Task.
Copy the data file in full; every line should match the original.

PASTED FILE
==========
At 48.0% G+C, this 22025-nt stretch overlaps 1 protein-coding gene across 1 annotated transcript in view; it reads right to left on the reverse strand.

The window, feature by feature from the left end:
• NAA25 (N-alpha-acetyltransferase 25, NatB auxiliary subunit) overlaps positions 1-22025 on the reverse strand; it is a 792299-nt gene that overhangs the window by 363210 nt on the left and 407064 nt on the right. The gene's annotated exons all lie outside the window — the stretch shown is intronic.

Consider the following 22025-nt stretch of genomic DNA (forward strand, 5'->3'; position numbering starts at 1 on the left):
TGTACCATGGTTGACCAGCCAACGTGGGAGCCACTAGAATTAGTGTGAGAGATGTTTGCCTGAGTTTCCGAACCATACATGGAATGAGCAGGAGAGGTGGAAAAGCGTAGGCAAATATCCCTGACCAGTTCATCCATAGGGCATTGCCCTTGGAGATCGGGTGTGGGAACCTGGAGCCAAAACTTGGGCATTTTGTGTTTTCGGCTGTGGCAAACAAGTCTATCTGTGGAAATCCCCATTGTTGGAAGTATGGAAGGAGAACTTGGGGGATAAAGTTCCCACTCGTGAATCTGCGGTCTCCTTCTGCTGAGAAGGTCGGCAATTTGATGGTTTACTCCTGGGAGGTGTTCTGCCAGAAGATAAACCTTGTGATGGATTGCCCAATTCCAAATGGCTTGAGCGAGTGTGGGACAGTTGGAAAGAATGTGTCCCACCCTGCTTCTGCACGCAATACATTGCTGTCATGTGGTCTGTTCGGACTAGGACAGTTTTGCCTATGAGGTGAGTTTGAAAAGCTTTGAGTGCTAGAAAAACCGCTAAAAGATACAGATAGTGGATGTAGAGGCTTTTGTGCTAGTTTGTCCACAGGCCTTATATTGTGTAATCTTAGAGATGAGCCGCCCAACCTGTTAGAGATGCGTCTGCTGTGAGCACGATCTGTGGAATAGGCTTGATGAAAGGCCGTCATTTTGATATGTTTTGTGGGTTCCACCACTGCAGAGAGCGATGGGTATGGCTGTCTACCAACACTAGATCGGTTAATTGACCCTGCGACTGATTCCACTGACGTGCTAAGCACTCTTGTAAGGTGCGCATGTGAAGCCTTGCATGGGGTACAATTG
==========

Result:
At 48.0% G+C, this 22025-nt stretch overlaps 1 protein-coding gene across 1 annotated transcript in view; it reads right to left on the reverse strand.

The window, feature by feature from the left end:
• NAA25 (N-alpha-acetyltransferase 25, NatB auxiliary subunit) overlaps positions 1-22025 on the reverse strand; it is a 792299-nt gene that overhangs the window by 363210 nt on the left and 407064 nt on the right. The gene's annotated exons all lie outside the window — the stretch shown is intronic.

Consider the following 22025-nt stretch of genomic DNA (forward strand, 5'->3'; position numbering starts at 1 on the left):
TGTACCATGGTTGACCAGCCAACGTGGGAGCCACTAGAATTAGTGTGAGAGATGTTTGCCTGAGTTTCCGAACCATACATGGAATGAGCAGGAGAGGTGGAAAAGCGTAGGCAAATATCCCTGACCAGTTCATCCATAGGGCATTGCCCTTGGAGATCGGGTGTGGGAACCTGGAGCCAAAACTTGGGCATTTTGTGTTTTCGGCTGTGGCAAACAAGTCTATCTGTGGAAATCCCCATTGTTGGAAGTATGGAAGGAGAACTTGGGGGATAAAGTTCCCACTCGTGAATCTGCGGTCTCCTTCTGCTGAGAAGGTCGGCAATTTGATGGTTTACTCCTGGGAGGTGTTCTGCCAGAAGATAAACCTTGTGATGGATTGCCCAATTCCAAATGGCTTGAGCGAGTGTGGGACAGTTGGAAAGAATGTGTCCCACCCTGCTTCTGCACGCAATACATTGCTGTCATGTGGTCTGTTCGGACTAGGACAGTTTTGCCTATGAGGTGAGTTTGAAAAGCTTTGAGTGCTAGAAAAACCGCTAAAAGATACAGATAGTGGATGTAGAGGCTTTTGTGCTAGTTTGTCCACAGGCCTTATATTGTGTAATCTTAGAGATGAGCCGCCCAACCTGTTAGAGATGCGTCTGCTGTGAGCACGATCTGTGGAATAGGCTTGATGAAAGGCCGTCATTTTGATATGTTTTGTGGGTTCCACCACTGCAGAGAGCGATGGGTATGGCTGTCTACCAACACTAGATCGGTTAATTGACCCTGCGACTGATTCCACTGACGTGCTAAGCACTCTTGTAAGGTGCGCATGTGAAGCCTTGCATGGGGTACAATTG